Interview with author and theologian Matthew Fox
What does God do all day long? God lays in a maternity bed, giving birth
- Matthew Fox on the radical medieval mystic Meister Eckhart and his encouraging message for us today.
Why did you decide to write this book, Meister Eckhart: A Mystic Warrior
for Our Times?
It’s my third book on Meister Eckhart, but my first one in over 30 years, and in those 30 years, I have learned from teaching Meister Eckhart to thousands of adults how transformative he is, how profoundly he touches people’s hearts and minds. I wanted to explore more deeply why that is so, why he is so relevant to today. And as I put out in the book, I think part of it is that he is so interfaith, that is to say that Buddhists call him a Buddhist and Hindus call him a Hindu, and Sufis call him a Sufi. But in fact he was a Christian but he went so deeply into his experience, his own soul, his own lineage that he went to that place of commonality, of universality, between traditions, and I think we are recognizing that today. With our global village and our rubbing of elbows with Buddhists and Hindus and Christians and Jews and Muslims and more, we have to start thinking more universally and less in sectarian terms. I don’t know anyone that has that kind of voice like Eckhart, living or dead, it’s just uncanny how he is able to speak to people of many traditions over the years.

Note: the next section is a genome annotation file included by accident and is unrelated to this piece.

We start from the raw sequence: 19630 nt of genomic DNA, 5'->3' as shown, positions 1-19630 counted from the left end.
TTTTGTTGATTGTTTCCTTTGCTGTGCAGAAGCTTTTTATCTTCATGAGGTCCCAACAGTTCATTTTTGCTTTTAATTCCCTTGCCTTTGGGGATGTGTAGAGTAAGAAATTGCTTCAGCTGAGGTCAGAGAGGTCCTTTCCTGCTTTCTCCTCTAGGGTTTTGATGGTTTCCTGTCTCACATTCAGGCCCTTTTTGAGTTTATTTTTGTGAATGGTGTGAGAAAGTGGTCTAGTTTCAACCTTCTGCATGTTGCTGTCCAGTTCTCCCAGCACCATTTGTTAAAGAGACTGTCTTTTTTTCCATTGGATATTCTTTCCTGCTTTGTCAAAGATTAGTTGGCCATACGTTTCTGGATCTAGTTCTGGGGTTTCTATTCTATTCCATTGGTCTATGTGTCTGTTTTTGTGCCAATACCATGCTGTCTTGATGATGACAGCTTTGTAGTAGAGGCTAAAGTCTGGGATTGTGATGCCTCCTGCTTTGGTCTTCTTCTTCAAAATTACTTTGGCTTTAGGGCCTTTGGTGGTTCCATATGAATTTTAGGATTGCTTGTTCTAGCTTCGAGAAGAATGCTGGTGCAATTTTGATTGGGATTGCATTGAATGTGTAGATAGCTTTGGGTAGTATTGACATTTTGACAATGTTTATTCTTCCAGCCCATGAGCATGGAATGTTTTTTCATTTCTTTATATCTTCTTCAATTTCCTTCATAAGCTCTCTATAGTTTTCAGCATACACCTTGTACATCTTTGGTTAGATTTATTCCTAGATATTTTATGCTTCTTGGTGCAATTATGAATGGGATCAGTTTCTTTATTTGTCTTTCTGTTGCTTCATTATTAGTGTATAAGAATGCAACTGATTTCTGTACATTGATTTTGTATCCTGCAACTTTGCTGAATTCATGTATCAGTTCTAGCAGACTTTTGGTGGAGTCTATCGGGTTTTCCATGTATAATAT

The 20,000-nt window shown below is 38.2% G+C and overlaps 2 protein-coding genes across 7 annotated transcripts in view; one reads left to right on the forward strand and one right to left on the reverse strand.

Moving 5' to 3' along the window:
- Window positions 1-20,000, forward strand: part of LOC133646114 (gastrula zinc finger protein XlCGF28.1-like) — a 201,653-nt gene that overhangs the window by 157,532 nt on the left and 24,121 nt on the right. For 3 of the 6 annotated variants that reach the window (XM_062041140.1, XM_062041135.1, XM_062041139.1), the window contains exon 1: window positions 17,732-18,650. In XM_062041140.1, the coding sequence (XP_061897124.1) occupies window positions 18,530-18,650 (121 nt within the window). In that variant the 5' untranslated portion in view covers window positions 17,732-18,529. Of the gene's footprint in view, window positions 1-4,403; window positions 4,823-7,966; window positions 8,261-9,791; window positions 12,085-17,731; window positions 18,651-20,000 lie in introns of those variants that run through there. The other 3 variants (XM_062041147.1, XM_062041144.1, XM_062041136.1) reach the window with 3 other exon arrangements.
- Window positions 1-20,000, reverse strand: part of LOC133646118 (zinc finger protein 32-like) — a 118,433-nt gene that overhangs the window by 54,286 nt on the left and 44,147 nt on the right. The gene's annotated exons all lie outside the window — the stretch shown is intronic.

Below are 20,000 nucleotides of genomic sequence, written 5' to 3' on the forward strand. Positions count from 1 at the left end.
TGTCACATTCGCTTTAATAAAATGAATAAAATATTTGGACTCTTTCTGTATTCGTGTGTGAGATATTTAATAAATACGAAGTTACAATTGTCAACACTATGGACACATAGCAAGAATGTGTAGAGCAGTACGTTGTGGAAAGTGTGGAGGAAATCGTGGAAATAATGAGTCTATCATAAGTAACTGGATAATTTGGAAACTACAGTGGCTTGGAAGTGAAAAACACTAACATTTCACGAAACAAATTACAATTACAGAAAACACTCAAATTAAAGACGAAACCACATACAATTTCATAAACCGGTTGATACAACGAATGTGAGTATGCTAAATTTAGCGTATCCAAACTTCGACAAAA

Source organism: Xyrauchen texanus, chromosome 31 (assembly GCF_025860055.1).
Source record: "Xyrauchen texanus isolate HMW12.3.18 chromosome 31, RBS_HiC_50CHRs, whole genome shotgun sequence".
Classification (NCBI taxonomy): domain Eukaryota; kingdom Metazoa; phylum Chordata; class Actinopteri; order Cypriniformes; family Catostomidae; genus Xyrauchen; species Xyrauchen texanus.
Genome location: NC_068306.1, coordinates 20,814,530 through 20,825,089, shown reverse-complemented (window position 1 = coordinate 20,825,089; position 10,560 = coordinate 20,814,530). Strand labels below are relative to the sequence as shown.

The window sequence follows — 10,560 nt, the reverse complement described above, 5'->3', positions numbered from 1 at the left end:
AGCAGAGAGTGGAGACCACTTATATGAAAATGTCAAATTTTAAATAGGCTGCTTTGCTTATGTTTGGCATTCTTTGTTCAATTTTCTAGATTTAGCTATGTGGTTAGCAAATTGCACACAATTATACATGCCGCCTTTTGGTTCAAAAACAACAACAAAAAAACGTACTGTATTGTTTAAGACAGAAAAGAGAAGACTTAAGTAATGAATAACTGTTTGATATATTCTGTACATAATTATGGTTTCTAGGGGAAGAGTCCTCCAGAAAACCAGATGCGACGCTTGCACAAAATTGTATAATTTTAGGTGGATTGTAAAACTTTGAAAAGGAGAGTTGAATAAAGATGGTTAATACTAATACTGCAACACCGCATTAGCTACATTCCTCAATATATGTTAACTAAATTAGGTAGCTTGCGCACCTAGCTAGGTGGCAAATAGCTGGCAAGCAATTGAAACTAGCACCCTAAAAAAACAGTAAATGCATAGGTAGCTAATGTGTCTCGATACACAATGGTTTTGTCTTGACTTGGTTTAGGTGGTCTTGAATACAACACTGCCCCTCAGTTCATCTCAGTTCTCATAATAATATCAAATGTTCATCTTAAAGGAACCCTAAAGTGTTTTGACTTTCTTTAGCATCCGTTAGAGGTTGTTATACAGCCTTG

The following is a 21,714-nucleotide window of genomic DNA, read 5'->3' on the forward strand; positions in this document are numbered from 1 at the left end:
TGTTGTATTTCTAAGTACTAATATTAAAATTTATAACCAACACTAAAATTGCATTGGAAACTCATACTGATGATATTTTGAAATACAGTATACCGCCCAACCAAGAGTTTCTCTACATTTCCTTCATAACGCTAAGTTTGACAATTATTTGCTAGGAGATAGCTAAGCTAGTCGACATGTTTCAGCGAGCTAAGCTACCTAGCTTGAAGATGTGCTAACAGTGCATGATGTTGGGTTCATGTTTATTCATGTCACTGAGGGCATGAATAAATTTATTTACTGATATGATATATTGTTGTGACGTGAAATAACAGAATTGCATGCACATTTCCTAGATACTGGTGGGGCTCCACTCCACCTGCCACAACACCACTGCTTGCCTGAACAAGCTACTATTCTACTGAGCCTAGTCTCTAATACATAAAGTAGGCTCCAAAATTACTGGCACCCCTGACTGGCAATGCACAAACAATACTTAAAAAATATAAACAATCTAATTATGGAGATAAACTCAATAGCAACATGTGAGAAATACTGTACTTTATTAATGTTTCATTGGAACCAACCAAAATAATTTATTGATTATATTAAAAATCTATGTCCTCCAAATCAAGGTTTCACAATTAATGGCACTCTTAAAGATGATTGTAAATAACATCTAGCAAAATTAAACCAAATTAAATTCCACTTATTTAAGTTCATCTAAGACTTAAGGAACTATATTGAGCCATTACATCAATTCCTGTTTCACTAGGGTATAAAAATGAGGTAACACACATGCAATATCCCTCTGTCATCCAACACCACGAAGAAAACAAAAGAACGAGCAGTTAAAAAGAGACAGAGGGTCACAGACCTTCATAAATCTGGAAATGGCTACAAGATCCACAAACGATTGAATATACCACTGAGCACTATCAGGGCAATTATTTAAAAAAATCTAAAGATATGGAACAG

Yet many people in the mainstream Christian world are not familiar with his teachings, are they?
No they aren’t, because he was condemned a week after he died by the Pope. He died in 1329. And so his work kind of went underground and mainstream Christianity has not taken note of it. He speaks from the depth of experience which is, of course, what mysticism is about, it’s about tasting and experiencing, and he is unique in that regard, in that he is so articulate about the spiritual experience. But you’re right, he has not been hailed by the mainstream. But he has influenced so many people on the edges, who have been powerful, for example Carl Jung. Carl Jung quotes Eckhart over 30 times and says Eckhart gave him the key to the unconscious. Dag Hammerskjold, the Secretary General of the United Nations in the 1950s, who was a great mystic and was Scandanavian, drew heavily from Meister Eckhart. And Larry Dossey, the medical doctor, told me personally that in his library at home he has a whole section on Eckhart and that Eckhart is so important to him. Karl Marx was even influenced by Eckhart according to great Marxist philosopher Ernst Bloch. And in my book I have two chapters on Eckhart and women: Eckhart and the divine feminine. Eckhart was very close to the Beguines, the medieval women’s movement of his time. He is both broad and deep, and that makes him very special and very needed today.
Can you summarize the essence of his teachings for us?